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The ignored unknown kitsch that also advanced Bollywood

Book Review

In a Cult of Their Own – Bollywood Beyond Box Office by Amborish Roychoudhury

Vikas Datta 

Aamir Khan’s “PK” is considered one of his landmarks but would anyone even suspect this was not the first time these initials played a major role in his career? Or what role Prithviraj Kapoor had in development of gory horror films? Or how Bollywood trumped, or at least matched, Hollywood in depicting secret agents or superheroes? Then, which films saw almost all their cast being replaced even after most of its shooting was done, where Dharmendra reprised (and outdid) Marlon Brando, where Kamal Haasan sported fangs, and the like?

Even most ardent Bollywood buffs could be hard-pressed to answer these questions. For, their answers lie in a tradition beyond big banners, top actors giving the performances they have become known for, huge critical and popular acclaim and ringing cash-registers at box-offices. As advertising professional-cum-movie maniac Amborish Roychoudhury shows in this delightful compilation, these can be found in the films that never received their full due, either because of lack of release, or promotion, early tanking or virulent initial criticism — but have gone on to become cult classics. Though these films rarely figure whenever the accomplishments of Bollywood are listed, they have done much to advance Indian filmmaking — or, at least, warned filmmakers of what not to do, as well as giving many aspiring actors and others their first chance, he contends.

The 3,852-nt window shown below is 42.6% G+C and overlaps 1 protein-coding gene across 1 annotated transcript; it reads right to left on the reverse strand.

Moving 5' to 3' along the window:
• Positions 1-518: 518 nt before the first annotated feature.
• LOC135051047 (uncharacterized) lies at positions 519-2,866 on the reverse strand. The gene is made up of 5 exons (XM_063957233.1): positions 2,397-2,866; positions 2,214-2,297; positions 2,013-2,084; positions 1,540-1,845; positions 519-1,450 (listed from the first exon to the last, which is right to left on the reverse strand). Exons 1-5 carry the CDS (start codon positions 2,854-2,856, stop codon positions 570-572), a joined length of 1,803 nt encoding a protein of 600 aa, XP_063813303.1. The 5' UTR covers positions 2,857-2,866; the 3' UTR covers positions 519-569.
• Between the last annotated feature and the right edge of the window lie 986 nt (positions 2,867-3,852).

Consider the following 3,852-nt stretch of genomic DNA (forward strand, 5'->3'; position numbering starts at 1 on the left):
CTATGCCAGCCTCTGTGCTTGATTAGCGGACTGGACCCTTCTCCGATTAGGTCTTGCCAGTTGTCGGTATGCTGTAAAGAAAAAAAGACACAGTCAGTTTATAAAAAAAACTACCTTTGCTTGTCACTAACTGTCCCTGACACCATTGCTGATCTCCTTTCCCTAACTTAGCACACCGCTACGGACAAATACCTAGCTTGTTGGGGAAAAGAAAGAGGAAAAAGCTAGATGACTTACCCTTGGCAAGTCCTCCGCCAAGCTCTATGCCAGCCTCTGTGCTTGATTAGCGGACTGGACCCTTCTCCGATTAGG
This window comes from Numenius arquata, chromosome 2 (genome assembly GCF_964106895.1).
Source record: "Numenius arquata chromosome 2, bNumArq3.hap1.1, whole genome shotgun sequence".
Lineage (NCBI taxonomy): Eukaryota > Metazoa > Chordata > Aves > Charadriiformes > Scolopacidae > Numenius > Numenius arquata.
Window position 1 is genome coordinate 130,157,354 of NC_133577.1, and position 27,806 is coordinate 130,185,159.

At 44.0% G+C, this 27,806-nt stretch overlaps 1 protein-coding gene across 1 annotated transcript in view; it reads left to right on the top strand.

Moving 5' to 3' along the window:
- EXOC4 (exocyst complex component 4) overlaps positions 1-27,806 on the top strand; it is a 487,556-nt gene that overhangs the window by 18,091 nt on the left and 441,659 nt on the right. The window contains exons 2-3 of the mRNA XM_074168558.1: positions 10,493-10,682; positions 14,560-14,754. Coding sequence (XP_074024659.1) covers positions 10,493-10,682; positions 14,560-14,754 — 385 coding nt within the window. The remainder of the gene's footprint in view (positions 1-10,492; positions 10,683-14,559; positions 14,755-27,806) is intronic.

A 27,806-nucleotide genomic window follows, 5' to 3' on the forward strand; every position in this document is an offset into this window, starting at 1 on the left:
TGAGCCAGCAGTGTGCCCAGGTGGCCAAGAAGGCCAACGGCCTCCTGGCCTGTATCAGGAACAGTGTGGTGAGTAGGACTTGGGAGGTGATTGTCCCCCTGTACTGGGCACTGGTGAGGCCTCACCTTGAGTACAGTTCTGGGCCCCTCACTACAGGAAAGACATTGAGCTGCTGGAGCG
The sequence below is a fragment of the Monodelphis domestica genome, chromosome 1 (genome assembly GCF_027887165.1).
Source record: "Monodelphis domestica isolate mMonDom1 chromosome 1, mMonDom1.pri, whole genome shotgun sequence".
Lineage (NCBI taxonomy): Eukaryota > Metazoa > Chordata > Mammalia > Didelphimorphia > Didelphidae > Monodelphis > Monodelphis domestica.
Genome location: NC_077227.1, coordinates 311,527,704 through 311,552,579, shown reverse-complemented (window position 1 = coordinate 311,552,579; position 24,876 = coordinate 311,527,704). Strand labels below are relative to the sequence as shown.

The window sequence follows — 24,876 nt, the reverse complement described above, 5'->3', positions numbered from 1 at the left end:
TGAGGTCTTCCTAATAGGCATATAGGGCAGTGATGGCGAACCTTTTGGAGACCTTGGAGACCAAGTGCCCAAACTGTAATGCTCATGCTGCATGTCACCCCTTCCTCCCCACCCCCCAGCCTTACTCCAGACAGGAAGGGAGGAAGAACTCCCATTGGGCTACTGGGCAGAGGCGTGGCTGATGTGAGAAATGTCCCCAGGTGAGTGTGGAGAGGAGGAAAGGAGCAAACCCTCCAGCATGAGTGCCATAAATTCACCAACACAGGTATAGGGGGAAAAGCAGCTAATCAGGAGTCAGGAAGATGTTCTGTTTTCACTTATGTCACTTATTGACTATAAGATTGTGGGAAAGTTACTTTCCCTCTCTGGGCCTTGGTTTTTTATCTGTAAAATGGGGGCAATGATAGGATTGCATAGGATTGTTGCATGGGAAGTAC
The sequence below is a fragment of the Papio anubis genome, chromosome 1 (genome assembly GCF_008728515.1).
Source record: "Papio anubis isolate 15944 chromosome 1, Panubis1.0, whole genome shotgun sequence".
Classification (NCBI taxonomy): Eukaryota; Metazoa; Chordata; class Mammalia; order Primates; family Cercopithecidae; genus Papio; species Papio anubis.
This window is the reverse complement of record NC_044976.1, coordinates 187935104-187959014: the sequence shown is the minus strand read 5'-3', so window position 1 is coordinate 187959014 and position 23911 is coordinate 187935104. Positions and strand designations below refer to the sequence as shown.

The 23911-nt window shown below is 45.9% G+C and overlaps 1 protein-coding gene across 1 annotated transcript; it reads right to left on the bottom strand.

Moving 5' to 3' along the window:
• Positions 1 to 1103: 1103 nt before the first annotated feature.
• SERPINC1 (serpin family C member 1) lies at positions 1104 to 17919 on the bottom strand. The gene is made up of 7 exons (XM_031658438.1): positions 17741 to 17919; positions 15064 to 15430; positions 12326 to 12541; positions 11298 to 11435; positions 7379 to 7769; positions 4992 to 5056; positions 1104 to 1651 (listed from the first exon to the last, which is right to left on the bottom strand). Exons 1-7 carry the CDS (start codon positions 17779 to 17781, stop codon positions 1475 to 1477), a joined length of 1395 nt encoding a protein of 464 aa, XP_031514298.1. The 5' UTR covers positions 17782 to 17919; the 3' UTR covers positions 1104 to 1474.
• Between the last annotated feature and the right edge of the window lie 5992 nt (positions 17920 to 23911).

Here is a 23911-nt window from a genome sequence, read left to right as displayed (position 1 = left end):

Roychoudhury maintains that there are two categories of cult classics. First, those whose story does not end tragically at the box office, for though “deemed not so successful and fizzle out of the theatres in a heartbeat, these films lead charmed lives — they figure out a way to survive”. Be it through “an old bootlegged DVD or VHS” (video cassette) or “our old friend YouTube throws a surprise”, you will soon find people blogging and tweeting about it, “and it becomes an Internet phenomenon”. And then there are those which are so bad or crass, that they create a devoted following for their lack of quality or abundance of inanity, or depending on a larger requirement of the willing suspension of disbelief that can be expected.

Roychoudhury, who stresses cult classics become cult classics by themselves and not by any conscious decision of their makers, identifies three criteria for selecting his list — films that flopped or were never released, are “insufferably trashy but entertaining nevertheless”, or “successful but not considered mainstream”. And it is an eclectic collection he has gathered — 20 films and two filmmakers.

There are those made by celebrated filmmakers to reflect their own lives, without any thought for their audience, critics or other considerations — say, Kagaaz Ke Phool, Mera Naam Joker; or those in which their fairly new makers wanted to tell the story they had in mind, no matter if they were before their time, be unfeasible or go above the heads of the watchers — Jaane Bhi Do Yaaron, Raakh, et al. Then there are those which are totally mindless (Gunda, Deshdrohi) or rather tasteless, (Andheri Raat Mein Diya Tere Haath Mein), or both. Also there are the wannabes — quite many, but not all. For we learn here that Bollywood had secret agents onscreen within a few years of the first James Bond film, beat Hollywood to depicting the Man of Steel and, in some cases listed here, ended up possibly inspiring their American counterparts.

Providing a cast and synopsis, before dealing with the film, Roychoudhury alternates in tongue-in-cheek treatment of those so bad they can be good (the question answer format of Manoj Kumar’s Clerk is hilarious), to the suitably deferential treatment of those that deserved more (Jaane Bhi.., Chashme Buddoor, Katha). He also draws from his own reminiscences of these films as well as face-to-face interviews with those involved in acting and directing them, including Aamir Khan, Pankaj Kapur, Rajkumar Santoshi, Tinnu Anand, and Deepti Naval. There will be a rare few who might have seen even a majority of these films, and for even them, and others interested in Bollywood, it is a marvellous and entertaining voyage of discovery. (IANS)

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Ankur Kalita